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One of my friends is having Eosinophilia (the eosinophil count in the peripheral blood should be in the range 0-5×10^8/L, in her case it's 12.)

She says that she has many allergies like from dust, etc.
One day she was out with me in the sun, we were hugging each other and she suddenly said,"Ok, I'm feeling strange.". I looked at her forearms, they started showing little red dots like that in case of prickly heat rash. We weren't sure if it was the sun or it was something else.

I want to know if pheromones in human beings can cause allergy?

  • How long was she in the sun? – TanMath Jan 17 '16 at 6:23
  • @TanMath For about half an hour. – ABcDexter Jan 17 '16 at 8:29
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    I think this can be reworded to be a neutral question, but the current formulation makes it a personal advice one. It should also probably be separated - when you ask both about sun and "pheromones" at once, it invites speculation of which one was the reason in your back story. Plus, you will have to specify what you mean by pheromones, as there are no obvious candidates in humans. – rumtscho Jan 18 '16 at 12:08
  • @rumtscho I am looking for all the plausible causes for the red dots on her skin, it could be the sun or pheromones(en.wikipedia.org/wiki/Pheromone#Humans) or even her past history with medicines. Also, the answer given is good, it explains a lot. – ABcDexter Jan 18 '16 at 12:38
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    @ABcDexter if you are looking for all plausible causes in this one case, then the question should be closed. This is the very definition of "personal medical advice" - wanting to know what happened in one specific case, for one specific person. Otherwise known as "giving a diagnosis". – rumtscho Jan 18 '16 at 12:50
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People can get allergy to sunlight. It is called photosensitivity or sun allergy. The most common form of this is known as polymorphic light eruption (PMLE), also known as sun poisoning[1,2]. This is characterized by redness of the skin found on the arms, wrists, neck, and other areas. Here is a picture of this:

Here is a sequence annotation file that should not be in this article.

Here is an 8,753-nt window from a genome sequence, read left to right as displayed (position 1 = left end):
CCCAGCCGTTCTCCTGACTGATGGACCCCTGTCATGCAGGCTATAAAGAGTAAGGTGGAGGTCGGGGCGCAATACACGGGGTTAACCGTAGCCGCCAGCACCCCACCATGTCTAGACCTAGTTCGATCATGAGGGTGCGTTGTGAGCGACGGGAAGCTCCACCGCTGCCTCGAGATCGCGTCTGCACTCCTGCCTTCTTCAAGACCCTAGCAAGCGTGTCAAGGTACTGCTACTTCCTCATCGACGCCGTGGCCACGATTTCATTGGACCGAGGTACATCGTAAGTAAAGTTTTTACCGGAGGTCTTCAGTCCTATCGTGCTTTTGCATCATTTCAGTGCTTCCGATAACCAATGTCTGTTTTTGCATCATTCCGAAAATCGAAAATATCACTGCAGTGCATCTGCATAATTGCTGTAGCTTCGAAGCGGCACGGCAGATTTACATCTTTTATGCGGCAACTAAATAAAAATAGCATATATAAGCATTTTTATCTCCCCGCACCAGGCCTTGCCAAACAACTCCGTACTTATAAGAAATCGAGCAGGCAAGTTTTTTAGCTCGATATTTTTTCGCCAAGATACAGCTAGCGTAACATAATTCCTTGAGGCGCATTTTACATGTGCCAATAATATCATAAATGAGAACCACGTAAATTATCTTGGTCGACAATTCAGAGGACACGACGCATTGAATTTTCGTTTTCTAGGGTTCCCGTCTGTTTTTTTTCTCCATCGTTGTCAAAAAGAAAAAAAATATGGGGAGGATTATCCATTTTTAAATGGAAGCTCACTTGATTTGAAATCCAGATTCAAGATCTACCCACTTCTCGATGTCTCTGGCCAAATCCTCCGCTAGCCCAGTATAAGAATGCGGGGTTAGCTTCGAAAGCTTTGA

Polymorphic light eruption

(From here)

Based on your description, this is what is going on. Your friend has mild PMLE. Pheromones have nothing to do with this problem at all.

How does this happen? Scientists aren't fully sure. However, what we do know based on our knowledge of allergies is that the sun-exposed skin. The sun must be altering the skin in some way[2].

How does this have to do with eosinophilia? Well, eosinophilia means there is more eosinophils and eosinophils are responsible for allergies, so there will be more allergic reactions to more things. However, eosinophilia and photo-sensitivity both are symptoms of drug allergy[3]. Perhaps your friend is allergic to some drug. For example, I found that eosinophilia and photosensitivity could be an allergy to Lisinopril[4]. I am not sure about the drug history of your friend so I cannot say anything more but she should go to the doctor for sure.

References

  1. Mayo Clinic - http://www.mayoclinic.org/diseases-conditions/sun-allergy/basics/symptoms/con-20035077

  2. Drugs.com - http://www.drugs.com/health-guide/sun-allergy-photosensitivity.html

  3. Patient.info - http://patient.info/health/drug-allergy-leaflet

  4. MHRA UK Public Assesment Report (UKPAR) for Lisinopril - http://www.mhra.gov.uk/home/groups/par/documents/websiteresources/con054513.pdf

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    It would be helpful if you could show whether this is associated with eosinophilia. – Susan Jan 17 '16 at 8:00
  • @Susan I agree with you, TanMath can you please relate it with the eosinophilia. – ABcDexter Jan 17 '16 at 8:30
  • @TanMath The reddish dots on her skin were not so profound, they were less crimson and spread near her wrist. – ABcDexter Jan 17 '16 at 11:57
  • @Susan The details about eosinophilia have been added. – TanMath Jan 18 '16 at 10:02
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    @ABcDexter This is still a symptom of PMLE, but a much milder form. – TanMath Jan 18 '16 at 10:03

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